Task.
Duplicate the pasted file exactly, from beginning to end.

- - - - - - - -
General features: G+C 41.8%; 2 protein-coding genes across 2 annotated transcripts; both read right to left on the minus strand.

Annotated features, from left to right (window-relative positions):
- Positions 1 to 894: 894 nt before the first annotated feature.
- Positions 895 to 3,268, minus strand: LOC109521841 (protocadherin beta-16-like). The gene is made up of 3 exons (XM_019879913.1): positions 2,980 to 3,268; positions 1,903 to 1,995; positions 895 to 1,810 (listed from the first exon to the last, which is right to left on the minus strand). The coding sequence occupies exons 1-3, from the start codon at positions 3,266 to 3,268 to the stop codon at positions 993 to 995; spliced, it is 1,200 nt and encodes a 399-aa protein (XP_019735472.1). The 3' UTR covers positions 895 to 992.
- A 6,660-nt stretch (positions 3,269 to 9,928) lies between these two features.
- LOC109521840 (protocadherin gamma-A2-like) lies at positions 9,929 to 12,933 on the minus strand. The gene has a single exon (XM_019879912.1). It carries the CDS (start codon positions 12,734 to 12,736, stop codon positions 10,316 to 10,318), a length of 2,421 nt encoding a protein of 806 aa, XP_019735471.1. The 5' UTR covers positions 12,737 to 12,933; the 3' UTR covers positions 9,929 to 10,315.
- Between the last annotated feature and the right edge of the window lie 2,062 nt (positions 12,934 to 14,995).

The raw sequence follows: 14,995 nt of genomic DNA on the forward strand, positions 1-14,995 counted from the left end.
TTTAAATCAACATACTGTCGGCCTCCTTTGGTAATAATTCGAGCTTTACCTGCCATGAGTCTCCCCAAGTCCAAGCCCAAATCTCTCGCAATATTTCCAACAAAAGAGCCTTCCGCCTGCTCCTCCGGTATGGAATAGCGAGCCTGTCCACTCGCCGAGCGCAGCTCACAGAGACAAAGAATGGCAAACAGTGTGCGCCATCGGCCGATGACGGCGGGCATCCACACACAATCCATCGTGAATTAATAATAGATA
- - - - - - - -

General features: G+C 41.8%; 2 protein-coding genes across 2 annotated transcripts; both read right to left on the minus strand.

Annotated features, from left to right (window-relative positions):
- Positions 1 to 894: 894 nt before the first annotated feature.
- Positions 895 to 3,268, minus strand: LOC109521841 (protocadherin beta-16-like). The gene is made up of 3 exons (XM_019879913.1): positions 2,980 to 3,268; positions 1,903 to 1,995; positions 895 to 1,810 (listed from the first exon to the last, which is right to left on the minus strand). The coding sequence occupies exons 1-3, from the start codon at positions 3,266 to 3,268 to the stop codon at positions 993 to 995; spliced, it is 1,200 nt and encodes a 399-aa protein (XP_019735472.1). The 3' UTR covers positions 895 to 992.
- A 6,660-nt stretch (positions 3,269 to 9,928) lies between these two features.
- LOC109521840 (protocadherin gamma-A2-like) lies at positions 9,929 to 12,933 on the minus strand. The gene has a single exon (XM_019879912.1). It carries the CDS (start codon positions 12,734 to 12,736, stop codon positions 10,316 to 10,318), a length of 2,421 nt encoding a protein of 806 aa, XP_019735471.1. The 5' UTR covers positions 12,737 to 12,933; the 3' UTR covers positions 9,929 to 10,315.
- Between the last annotated feature and the right edge of the window lie 2,062 nt (positions 12,934 to 14,995).

The raw sequence follows: 14,995 nt of genomic DNA on the forward strand, positions 1-14,995 counted from the left end.
TTTAAATCAACATACTGTCGGCCTCCTTTGGTAATAATTCGAGCTTTACCTGCCATGAGTCTCCCCAAGTCCAAGCCCAAATCTCTCGCAATATTTCCAACAAAAGAGCCTTCCGCCTGCTCCTCCGGTATGGAATAGCGAGCCTGTCCACTCGCCGAGCGCAGCTCACAGAGACAAAGAATGGCAAACAGTGTGCGCCATCGGCCGATGACGGCGGGCATCCACACACAATCCATCGTGAATTAATAATAGATA